On November 6, the Colorado ballot box will present voters with opposing oil and gas measures, Proposition 112 and Amendment 74. Both measures could have major conflicting implications on the state’s oil and gas development.

Proposition 112 would establish the minimum setback of all oil and gas wells to 2,500 feet from homes, schools, hospitals, and “vulnerable areas.” Current regulations mandate wells are 500 feet from homes and 1,000 feet from schools and hospitals.

Advocates of the oil and gas industry, such as Chip Rimer—a top executive at Noble Energy, warn that these new setback requirements could cut off as much as 80% of the state’s future energy development on nonfederal lands, causing 150,000 job losses statewide, and decreasing tax revenues by $1 billion. However, proponents of Proposition 112 believe the measure is necessary to protect the health and safety of residents in the Front Range Area where the population is booming and the industry continues to grow.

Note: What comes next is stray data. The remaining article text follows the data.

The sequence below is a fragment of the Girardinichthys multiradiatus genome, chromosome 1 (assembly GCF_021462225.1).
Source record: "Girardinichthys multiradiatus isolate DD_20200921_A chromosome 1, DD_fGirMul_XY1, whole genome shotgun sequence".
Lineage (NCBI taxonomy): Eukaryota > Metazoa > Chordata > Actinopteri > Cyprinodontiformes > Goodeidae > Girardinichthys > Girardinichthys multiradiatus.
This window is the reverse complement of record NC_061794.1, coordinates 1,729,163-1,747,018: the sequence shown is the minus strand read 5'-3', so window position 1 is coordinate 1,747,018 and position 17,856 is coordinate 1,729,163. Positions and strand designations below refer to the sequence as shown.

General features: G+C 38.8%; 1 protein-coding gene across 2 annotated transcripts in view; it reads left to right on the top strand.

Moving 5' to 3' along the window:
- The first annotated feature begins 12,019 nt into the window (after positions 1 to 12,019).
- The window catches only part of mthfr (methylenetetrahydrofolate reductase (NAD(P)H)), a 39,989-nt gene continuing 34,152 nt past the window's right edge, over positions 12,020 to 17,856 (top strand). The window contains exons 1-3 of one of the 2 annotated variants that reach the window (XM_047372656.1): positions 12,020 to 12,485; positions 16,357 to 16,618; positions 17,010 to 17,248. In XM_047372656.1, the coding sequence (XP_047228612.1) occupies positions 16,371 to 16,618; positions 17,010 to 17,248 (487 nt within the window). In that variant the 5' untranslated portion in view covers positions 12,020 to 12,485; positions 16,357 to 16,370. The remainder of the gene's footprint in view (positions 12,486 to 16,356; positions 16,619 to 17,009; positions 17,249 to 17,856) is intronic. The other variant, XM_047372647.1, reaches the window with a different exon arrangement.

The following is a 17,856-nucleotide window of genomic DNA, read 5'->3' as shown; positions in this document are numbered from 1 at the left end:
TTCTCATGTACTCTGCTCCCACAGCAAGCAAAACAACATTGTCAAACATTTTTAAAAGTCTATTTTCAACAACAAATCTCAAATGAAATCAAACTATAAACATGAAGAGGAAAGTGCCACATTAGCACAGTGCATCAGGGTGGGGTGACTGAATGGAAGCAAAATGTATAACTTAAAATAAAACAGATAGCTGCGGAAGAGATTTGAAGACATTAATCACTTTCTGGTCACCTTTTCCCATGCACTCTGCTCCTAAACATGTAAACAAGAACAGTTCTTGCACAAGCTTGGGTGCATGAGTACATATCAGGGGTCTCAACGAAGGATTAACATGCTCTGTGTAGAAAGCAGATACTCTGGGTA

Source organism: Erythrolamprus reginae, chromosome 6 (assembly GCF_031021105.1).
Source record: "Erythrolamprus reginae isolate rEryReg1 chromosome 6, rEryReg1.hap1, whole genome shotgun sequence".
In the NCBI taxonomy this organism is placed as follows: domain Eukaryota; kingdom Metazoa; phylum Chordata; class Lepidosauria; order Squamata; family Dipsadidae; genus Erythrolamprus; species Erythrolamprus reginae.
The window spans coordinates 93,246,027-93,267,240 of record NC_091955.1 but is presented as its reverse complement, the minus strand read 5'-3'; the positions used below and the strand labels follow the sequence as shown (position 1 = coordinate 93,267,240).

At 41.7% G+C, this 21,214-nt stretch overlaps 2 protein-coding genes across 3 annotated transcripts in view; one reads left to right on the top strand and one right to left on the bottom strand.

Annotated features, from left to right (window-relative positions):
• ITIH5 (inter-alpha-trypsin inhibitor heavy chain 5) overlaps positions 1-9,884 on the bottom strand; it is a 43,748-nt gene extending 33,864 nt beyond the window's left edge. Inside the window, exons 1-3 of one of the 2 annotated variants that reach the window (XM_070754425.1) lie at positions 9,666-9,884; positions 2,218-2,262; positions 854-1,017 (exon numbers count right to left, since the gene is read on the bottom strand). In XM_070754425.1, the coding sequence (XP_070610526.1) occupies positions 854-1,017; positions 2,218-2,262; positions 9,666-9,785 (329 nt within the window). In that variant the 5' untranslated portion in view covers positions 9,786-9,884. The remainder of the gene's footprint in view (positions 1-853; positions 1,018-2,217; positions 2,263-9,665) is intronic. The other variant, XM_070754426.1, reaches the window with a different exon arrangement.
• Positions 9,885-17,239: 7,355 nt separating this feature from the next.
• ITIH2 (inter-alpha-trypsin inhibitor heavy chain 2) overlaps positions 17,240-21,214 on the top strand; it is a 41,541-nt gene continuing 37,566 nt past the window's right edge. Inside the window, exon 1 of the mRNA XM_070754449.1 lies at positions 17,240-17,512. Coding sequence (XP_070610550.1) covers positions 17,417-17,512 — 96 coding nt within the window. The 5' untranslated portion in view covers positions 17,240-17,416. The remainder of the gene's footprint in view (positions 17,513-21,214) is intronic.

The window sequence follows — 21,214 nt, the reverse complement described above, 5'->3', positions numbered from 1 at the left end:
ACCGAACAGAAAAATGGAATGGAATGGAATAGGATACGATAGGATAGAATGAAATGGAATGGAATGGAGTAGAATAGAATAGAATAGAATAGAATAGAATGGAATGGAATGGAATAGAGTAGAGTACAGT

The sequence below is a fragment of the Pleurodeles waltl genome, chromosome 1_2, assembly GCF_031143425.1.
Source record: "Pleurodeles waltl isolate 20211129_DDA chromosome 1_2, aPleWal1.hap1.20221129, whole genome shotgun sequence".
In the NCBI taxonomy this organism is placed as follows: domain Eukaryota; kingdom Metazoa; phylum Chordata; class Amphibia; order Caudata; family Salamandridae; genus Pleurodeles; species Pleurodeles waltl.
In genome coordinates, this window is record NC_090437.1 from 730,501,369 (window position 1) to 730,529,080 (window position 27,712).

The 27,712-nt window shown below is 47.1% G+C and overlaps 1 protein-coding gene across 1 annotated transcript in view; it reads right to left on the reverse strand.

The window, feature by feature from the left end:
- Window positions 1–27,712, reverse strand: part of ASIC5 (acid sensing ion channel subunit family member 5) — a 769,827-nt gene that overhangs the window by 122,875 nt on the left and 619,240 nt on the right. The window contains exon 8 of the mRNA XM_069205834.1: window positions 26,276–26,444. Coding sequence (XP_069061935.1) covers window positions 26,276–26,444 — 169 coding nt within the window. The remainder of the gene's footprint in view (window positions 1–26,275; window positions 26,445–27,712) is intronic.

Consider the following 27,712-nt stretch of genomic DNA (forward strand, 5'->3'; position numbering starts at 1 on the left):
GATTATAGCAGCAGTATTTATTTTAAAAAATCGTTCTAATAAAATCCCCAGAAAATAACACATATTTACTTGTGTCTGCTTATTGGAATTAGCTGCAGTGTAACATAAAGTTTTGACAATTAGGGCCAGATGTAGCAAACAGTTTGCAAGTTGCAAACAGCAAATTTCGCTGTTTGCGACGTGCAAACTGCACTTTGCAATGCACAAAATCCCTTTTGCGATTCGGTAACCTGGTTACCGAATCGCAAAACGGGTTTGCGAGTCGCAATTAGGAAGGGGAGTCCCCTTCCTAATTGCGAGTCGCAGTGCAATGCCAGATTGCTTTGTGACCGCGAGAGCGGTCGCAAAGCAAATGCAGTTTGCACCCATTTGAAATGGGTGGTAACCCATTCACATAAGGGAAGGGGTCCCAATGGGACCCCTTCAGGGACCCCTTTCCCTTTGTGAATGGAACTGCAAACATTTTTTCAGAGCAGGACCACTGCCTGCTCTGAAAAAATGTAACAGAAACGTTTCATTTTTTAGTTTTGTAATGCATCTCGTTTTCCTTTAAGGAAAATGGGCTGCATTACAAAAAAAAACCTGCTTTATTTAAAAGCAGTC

Voters will also consider Amendment 74 this fall. Amendment 74 would amend the Colorado Constitution’s taking clause to read: “[p]rivate property shall not be taken or damaged, or reduced in fair market value by government law or regulation for public or private use, without just compensation.”

Chad Vorthmann, Amendment 74’s sponsor and Vice President of Colorado Farm Bureau, says the measure is about “protecting Colorado’s farmers and ranchers from extremist attempts to enforce random setback requirements for oil and natural gas development . . . and strip away Colorado landowners’ right to use their land the way they wish.”

Opponents of Amendment 74 believe the regulatory takings claim will invite a flood of lawsuits and bankrupt small municipalities. Dan Grossman, a former Colorado state legislator who is the national director of state programs for the Environmental Defense Fund’s oil and gas program, claims that the measure will paralyze local governments. If local governments reject oil and gas developments they could face takings claims from mineral owners. But if the government approves the development, it could be faced with a takings claim from property owners.

Both initiatives passing would be the worst-case scenario, Sam Mamet, executive director of the Colorado Municipal League, says. Proposition 112 would invite legal challenges under Amendment 74. In fact, Eric Sondermann, an independent political analyst, calls Amendment 74 a “bit of an insurance policy” against Proposition 112.

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